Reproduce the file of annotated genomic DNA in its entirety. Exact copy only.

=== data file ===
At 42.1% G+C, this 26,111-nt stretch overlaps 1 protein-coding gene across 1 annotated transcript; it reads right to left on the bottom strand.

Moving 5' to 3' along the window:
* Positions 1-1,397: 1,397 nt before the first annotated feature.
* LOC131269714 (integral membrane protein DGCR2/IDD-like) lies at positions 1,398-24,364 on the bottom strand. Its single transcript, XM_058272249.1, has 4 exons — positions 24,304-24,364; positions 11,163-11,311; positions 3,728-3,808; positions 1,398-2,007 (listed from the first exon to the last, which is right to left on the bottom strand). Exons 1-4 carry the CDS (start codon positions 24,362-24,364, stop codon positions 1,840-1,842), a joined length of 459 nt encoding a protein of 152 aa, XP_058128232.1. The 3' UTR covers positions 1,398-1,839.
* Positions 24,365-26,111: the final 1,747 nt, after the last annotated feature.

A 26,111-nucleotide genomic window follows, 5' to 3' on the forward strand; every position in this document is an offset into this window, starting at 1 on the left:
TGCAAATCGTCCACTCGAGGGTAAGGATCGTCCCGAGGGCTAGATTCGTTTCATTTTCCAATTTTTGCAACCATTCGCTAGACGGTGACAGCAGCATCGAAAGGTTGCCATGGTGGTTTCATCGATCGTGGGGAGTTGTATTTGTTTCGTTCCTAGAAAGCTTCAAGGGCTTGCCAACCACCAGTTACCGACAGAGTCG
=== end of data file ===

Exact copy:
At 42.1% G+C, this 26,111-nt stretch overlaps 1 protein-coding gene across 1 annotated transcript; it reads right to left on the bottom strand.

Moving 5' to 3' along the window:
* Positions 1-1,397: 1,397 nt before the first annotated feature.
* LOC131269714 (integral membrane protein DGCR2/IDD-like) lies at positions 1,398-24,364 on the bottom strand. Its single transcript, XM_058272249.1, has 4 exons — positions 24,304-24,364; positions 11,163-11,311; positions 3,728-3,808; positions 1,398-2,007 (listed from the first exon to the last, which is right to left on the bottom strand). Exons 1-4 carry the CDS (start codon positions 24,362-24,364, stop codon positions 1,840-1,842), a joined length of 459 nt encoding a protein of 152 aa, XP_058128232.1. The 3' UTR covers positions 1,398-1,839.
* Positions 24,365-26,111: the final 1,747 nt, after the last annotated feature.

A 26,111-nucleotide genomic window follows, 5' to 3' on the forward strand; every position in this document is an offset into this window, starting at 1 on the left:
TGCAAATCGTCCACTCGAGGGTAAGGATCGTCCCGAGGGCTAGATTCGTTTCATTTTCCAATTTTTGCAACCATTCGCTAGACGGTGACAGCAGCATCGAAAGGTTGCCATGGTGGTTTCATCGATCGTGGGGAGTTGTATTTGTTTCGTTCCTAGAAAGCTTCAAGGGCTTGCCAACCACCAGTTACCGACAGAGTCG